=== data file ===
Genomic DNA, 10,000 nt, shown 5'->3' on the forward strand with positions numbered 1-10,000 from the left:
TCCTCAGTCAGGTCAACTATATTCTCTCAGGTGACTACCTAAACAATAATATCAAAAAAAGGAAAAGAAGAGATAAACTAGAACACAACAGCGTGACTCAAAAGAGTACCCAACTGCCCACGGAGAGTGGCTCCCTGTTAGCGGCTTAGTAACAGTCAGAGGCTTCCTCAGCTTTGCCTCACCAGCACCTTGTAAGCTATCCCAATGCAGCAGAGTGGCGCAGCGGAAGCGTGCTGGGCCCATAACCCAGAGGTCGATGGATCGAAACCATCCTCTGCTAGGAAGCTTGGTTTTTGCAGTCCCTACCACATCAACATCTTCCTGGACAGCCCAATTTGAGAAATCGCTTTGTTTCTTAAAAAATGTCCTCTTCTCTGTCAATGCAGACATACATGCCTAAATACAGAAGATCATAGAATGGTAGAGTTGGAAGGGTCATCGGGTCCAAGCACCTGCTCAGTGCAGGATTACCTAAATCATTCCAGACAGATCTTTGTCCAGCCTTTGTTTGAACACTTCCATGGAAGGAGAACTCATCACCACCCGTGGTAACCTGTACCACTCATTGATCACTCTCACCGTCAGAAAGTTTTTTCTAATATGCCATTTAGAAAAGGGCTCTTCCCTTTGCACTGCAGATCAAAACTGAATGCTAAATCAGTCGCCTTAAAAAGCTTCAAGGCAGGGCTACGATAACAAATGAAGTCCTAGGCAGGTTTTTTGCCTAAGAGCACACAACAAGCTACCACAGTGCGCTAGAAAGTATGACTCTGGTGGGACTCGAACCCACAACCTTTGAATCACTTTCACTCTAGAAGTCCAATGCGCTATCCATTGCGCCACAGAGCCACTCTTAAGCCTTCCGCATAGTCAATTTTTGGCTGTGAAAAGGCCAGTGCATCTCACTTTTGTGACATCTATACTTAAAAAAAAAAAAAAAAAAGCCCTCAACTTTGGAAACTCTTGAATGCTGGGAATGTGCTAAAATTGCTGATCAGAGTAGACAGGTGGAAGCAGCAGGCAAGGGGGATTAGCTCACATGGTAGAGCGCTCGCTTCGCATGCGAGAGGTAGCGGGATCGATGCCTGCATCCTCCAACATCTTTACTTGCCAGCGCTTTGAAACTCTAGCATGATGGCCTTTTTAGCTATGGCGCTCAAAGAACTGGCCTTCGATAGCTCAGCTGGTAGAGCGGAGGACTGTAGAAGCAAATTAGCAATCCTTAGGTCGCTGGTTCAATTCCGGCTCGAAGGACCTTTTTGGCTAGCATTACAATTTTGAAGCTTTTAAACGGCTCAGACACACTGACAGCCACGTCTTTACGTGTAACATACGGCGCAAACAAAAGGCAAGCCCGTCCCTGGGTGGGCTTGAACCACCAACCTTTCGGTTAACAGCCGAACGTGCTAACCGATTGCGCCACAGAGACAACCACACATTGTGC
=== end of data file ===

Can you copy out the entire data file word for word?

Genomic DNA, 10,000 nt, shown 5'->3' on the forward strand with positions numbered 1-10,000 from the left:
TCCTCAGTCAGGTCAACTATATTCTCTCAGGTGACTACCTAAACAATAATATCAAAAAAAGGAAAAGAAGAGATAAACTAGAACACAACAGCGTGACTCAAAAGAGTACCCAACTGCCCACGGAGAGTGGCTCCCTGTTAGCGGCTTAGTAACAGTCAGAGGCTTCCTCAGCTTTGCCTCACCAGCACCTTGTAAGCTATCCCAATGCAGCAGAGTGGCGCAGCGGAAGCGTGCTGGGCCCATAACCCAGAGGTCGATGGATCGAAACCATCCTCTGCTAGGAAGCTTGGTTTTTGCAGTCCCTACCACATCAACATCTTCCTGGACAGCCCAATTTGAGAAATCGCTTTGTTTCTTAAAAAATGTCCTCTTCTCTGTCAATGCAGACATACATGCCTAAATACAGAAGATCATAGAATGGTAGAGTTGGAAGGGTCATCGGGTCCAAGCACCTGCTCAGTGCAGGATTACCTAAATCATTCCAGACAGATCTTTGTCCAGCCTTTGTTTGAACACTTCCATGGAAGGAGAACTCATCACCACCCGTGGTAACCTGTACCACTCATTGATCACTCTCACCGTCAGAAAGTTTTTTCTAATATGCCATTTAGAAAAGGGCTCTTCCCTTTGCACTGCAGATCAAAACTGAATGCTAAATCAGTCGCCTTAAAAAGCTTCAAGGCAGGGCTACGATAACAAATGAAGTCCTAGGCAGGTTTTTTGCCTAAGAGCACACAACAAGCTACCACAGTGCGCTAGAAAGTATGACTCTGGTGGGACTCGAACCCACAACCTTTGAATCACTTTCACTCTAGAAGTCCAATGCGCTATCCATTGCGCCACAGAGCCACTCTTAAGCCTTCCGCATAGTCAATTTTTGGCTGTGAAAAGGCCAGTGCATCTCACTTTTGTGACATCTATACTTAAAAAAAAAAAAAAAAAAGCCCTCAACTTTGGAAACTCTTGAATGCTGGGAATGTGCTAAAATTGCTGATCAGAGTAGACAGGTGGAAGCAGCAGGCAAGGGGGATTAGCTCACATGGTAGAGCGCTCGCTTCGCATGCGAGAGGTAGCGGGATCGATGCCTGCATCCTCCAACATCTTTACTTGCCAGCGCTTTGAAACTCTAGCATGATGGCCTTTTTAGCTATGGCGCTCAAAGAACTGGCCTTCGATAGCTCAGCTGGTAGAGCGGAGGACTGTAGAAGCAAATTAGCAATCCTTAGGTCGCTGGTTCAATTCCGGCTCGAAGGACCTTTTTGGCTAGCATTACAATTTTGAAGCTTTTAAACGGCTCAGACACACTGACAGCCACGTCTTTACGTGTAACATACGGCGCAAACAAAAGGCAAGCCCGTCCCTGGGTGGGCTTGAACCACCAACCTTTCGGTTAACAGCCGAACGTGCTAACCGATTGCGCCACAGAGACAACCACACATTGTGC